I also believe that the aversion against the many new filters introduced in the pana gf5 is strange: why should we not want a dozens of filters? It does not cost anything and can be added without any limitations to usability for those who do not want them? Of course it is nice to have filters that can actually produce something you want to look at, but if oly or pana makes 50 interesting filters, I will be the first to (mis)use all of them...knowing that there might be several purist who will think that this is not what 'real' photographers do...

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efg40
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Re: Art Filter use - Should I feel guilty?
In reply to agent888, Jun 12, 2012

I am a person who can spend hours editing shots. I can use layers, masking, plugins, and 685 different adjustment methods. I mostly enjoy it!

But if there's a way to accomplish the same thing that instead will take 3 seconds, I'll do it! Why not if the end result is pleasing? Who cares how you get there?

There are those who will turn their noses up at tools they decide are below them, but of course everyone on this forum takes modern shortcuts. (Anybody here still working in the darkroom?)

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Marla
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Re: Art Filter use - Should I feel guilty?
In reply to agent888, Jun 12, 2012

Great shot! That is my immediate response. Looking more closely, I like it even better. Knowing you got it using an art filter makes no difference to me. It doesn't lose anything.

I also like the images I get from a few of the filters on the E-P3 so I love playing with them. And my friends look at the image and say "Wow!" And they don't care how I got the image either.

Enjoy!

And thanks for posting.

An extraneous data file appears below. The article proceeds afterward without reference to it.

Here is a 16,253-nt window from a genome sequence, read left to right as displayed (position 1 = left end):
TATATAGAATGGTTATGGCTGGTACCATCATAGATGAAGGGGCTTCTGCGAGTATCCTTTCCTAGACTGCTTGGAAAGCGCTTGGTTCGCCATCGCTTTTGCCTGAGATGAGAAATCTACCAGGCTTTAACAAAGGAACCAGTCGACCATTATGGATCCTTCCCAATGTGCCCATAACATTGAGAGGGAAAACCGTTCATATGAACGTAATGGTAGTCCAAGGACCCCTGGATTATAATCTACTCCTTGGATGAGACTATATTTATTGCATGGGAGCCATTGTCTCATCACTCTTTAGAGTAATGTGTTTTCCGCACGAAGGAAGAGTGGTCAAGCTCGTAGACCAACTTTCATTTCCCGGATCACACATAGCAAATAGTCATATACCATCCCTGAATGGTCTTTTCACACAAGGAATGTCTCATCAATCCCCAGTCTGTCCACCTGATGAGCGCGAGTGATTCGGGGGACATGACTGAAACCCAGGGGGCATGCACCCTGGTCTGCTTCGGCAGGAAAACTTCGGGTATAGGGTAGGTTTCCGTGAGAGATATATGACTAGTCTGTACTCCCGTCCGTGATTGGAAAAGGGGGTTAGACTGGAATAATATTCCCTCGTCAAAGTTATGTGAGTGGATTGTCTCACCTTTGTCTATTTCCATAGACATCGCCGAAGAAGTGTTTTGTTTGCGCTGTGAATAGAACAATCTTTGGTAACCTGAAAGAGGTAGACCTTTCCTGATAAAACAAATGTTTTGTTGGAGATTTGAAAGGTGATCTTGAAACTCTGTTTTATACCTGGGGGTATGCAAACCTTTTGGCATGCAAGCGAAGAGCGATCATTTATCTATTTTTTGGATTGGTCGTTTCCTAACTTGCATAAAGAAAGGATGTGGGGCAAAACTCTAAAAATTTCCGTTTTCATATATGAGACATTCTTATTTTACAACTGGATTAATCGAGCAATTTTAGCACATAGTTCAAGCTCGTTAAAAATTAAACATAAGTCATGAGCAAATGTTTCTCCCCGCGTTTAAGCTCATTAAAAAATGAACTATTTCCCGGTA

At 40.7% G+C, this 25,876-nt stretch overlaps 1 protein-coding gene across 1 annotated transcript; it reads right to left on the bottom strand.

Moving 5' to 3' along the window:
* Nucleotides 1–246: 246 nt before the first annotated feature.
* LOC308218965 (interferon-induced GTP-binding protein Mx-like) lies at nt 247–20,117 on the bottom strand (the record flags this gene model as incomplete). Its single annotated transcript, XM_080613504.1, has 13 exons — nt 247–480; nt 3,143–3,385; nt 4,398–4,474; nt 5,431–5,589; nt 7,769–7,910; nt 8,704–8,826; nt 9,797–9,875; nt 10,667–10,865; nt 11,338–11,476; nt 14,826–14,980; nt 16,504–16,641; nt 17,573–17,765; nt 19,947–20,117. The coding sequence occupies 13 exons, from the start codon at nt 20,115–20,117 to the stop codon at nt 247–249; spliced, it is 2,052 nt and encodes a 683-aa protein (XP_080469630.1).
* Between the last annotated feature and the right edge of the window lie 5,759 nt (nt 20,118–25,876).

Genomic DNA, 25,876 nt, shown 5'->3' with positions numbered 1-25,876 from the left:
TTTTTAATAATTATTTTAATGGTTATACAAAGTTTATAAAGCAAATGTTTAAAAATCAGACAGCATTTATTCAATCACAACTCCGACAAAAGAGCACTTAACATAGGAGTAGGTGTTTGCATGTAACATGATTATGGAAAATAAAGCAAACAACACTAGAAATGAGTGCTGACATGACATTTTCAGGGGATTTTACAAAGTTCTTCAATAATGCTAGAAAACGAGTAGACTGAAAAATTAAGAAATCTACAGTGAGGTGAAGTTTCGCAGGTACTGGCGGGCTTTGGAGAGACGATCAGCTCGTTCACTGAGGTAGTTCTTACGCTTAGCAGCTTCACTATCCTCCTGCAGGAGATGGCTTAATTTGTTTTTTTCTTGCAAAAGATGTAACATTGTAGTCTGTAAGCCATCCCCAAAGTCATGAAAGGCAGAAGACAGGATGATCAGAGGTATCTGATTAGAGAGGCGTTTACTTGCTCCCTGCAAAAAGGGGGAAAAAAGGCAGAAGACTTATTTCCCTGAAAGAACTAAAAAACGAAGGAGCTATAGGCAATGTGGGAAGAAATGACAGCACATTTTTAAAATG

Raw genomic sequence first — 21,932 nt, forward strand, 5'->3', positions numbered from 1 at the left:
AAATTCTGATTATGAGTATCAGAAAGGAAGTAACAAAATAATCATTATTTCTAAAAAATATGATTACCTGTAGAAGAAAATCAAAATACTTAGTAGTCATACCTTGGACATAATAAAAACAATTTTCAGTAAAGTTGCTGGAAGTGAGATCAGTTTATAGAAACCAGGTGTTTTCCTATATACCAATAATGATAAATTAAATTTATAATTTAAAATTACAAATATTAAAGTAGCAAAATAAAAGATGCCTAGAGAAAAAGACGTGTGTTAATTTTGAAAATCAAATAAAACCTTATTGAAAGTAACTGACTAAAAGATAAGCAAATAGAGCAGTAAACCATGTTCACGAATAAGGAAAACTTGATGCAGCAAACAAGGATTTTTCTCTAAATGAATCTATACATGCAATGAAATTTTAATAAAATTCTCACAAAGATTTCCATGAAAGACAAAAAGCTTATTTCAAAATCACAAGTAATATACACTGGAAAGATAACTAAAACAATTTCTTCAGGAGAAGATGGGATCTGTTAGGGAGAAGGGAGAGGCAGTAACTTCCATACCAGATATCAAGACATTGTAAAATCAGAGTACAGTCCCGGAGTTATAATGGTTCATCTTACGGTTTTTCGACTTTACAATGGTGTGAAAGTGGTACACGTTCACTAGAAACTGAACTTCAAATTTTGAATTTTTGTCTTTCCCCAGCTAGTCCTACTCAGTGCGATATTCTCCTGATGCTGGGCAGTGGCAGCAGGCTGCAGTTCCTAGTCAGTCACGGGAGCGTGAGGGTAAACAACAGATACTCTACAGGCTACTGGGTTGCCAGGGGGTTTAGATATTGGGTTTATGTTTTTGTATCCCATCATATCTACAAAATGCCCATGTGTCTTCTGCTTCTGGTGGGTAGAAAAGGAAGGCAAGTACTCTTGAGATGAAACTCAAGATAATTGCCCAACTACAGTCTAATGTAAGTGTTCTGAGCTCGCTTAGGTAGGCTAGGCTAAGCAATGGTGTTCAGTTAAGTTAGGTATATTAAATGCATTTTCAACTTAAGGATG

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Maria

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texinwien
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In reply to agent888, Jun 12, 2012

One thing to keep in mind - you may want to consider taking the shot in RAW and using the in-camera conversion to various art filters. That'll give you the original to work with later, and you'll be able to see how that original looks with different art filters applied to it.

I haven't used art filters yet, but I've seen some pretty neat pictures taken with them. I don't think it's cheating - if you're doing photography mainly for the 'fun' aspect of it, who cares what makes it fun for you?

Neat picture, by the way...

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MrGubrz
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Re: Art Filter use - Should I feel guilty?
In reply to agent888, Jun 13, 2012

1. who cares what anyone else thinks
2. use it like crazy, and youll burn yourself out with it anyways

3. take more photos and do less stressing out about what silly dpreview forum spazzes think about your photography theyll hate anything you do no matter what! hehehe

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Steven Wandy
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In reply to agent888, Jun 13, 2012

Seriously - I do enjoy PP my shots but ever since I got the Olympus E-30 (I think it was their first camera with Art Filters, at least it was the first I got) I have loved them.

Fell instantly in love with the Grainy B&W ones - reminded me of old Kodak Tri-X films.

Current favorite (on an EM-5) is the Dramatic Tone, though I do like the B&W version that was added on the EM-5.